Denver, a much younger and smaller city, has seen far fewer historical tenant organizing movements, Tapia said. “And I think that is in large part why the landlord lobbies and the real estate lobbies have had so much power in Denver to shape the laws and the conditions in which renters live.”
Tenants claim they were retaliated against when they complained
Jasmine Brior said she has scars on her legs from being bitten by carpenter ants that infested her home at The Reed, which is advertised on Zillow as “sleek” and “spacious” apartments where renters can enjoy the freedom of having everything they need at their fingertips.
“We would buy bug bombs and Raid and I asked them for pest control and they said they would put me on the schedule and it never happened,” Brior said about the bug infestation.
None of her windows locked, and after the heat stopped working during the winter, Brior says her daughter got frostbite.
Brior uses a state housing voucher to cover her rent, so in May, she asked the state Department of Local Affairs to send an inspector to the two-bedroom apartment because Liv Lavender was not making repairs.
When her home failed, Liv Lavender was given 30 days to correct 14 problems, according to a copy of the DOLA report.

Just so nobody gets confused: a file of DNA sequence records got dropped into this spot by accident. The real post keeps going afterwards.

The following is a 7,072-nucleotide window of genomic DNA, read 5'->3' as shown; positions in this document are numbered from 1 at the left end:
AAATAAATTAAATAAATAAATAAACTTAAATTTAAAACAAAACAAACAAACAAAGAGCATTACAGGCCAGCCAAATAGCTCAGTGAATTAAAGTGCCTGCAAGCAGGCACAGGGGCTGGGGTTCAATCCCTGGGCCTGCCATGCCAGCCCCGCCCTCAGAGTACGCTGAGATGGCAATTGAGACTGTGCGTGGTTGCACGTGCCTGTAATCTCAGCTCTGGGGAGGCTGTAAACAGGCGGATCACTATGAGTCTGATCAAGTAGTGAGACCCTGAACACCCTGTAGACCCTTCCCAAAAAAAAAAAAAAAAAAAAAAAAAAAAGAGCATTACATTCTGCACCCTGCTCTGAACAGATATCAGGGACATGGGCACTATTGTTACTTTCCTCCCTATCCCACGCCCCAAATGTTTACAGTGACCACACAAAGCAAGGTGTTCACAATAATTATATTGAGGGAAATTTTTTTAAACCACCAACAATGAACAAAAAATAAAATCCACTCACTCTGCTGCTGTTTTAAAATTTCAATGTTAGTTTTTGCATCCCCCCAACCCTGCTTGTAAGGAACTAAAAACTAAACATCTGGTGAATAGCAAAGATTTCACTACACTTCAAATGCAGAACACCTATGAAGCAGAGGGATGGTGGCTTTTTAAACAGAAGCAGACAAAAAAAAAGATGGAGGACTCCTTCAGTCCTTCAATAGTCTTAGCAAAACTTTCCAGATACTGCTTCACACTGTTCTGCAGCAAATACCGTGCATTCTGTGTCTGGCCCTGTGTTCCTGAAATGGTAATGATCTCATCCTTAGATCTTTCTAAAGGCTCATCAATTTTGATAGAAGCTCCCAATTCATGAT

Soon after, Brior received a notice from Liv Lavender Property Management that described her as hostile and said she had violated her lease and disrupted business operations.
On June 6, a few weeks before her lease ended on June 29, she received a notice from Liv Lavender that gave her 10 days to vacate the property. If she did not leave by then, the notice said, the landlord would start the eviction process in court.
Although Powers said she’s happy to leave the Reed, she’s worried about neighbors with more severe problems, who can’t afford to move.
“There’s a lady here who has been defecating in a bucket because they have not fixed her plumbing,” she said before Brior showed a video of the woman’s bathroom to The Colorado Sun. “It’s horrible.”
DATU aims to help residents understand that they don’t have to tolerate unlivable conditions, Tapia said. People feel powerless, even when their landlord is violating the law, he said.
“What we’ve found is, when tenants come together, and they speak to their neighbors, and they make their community aware and fight together, they can actually see big changes in their conditions,” he said. “Having this happen more and more is the only way we’re going to have any kind of counter to the big power that the landlords and the real estate lobbies have in Colorado.”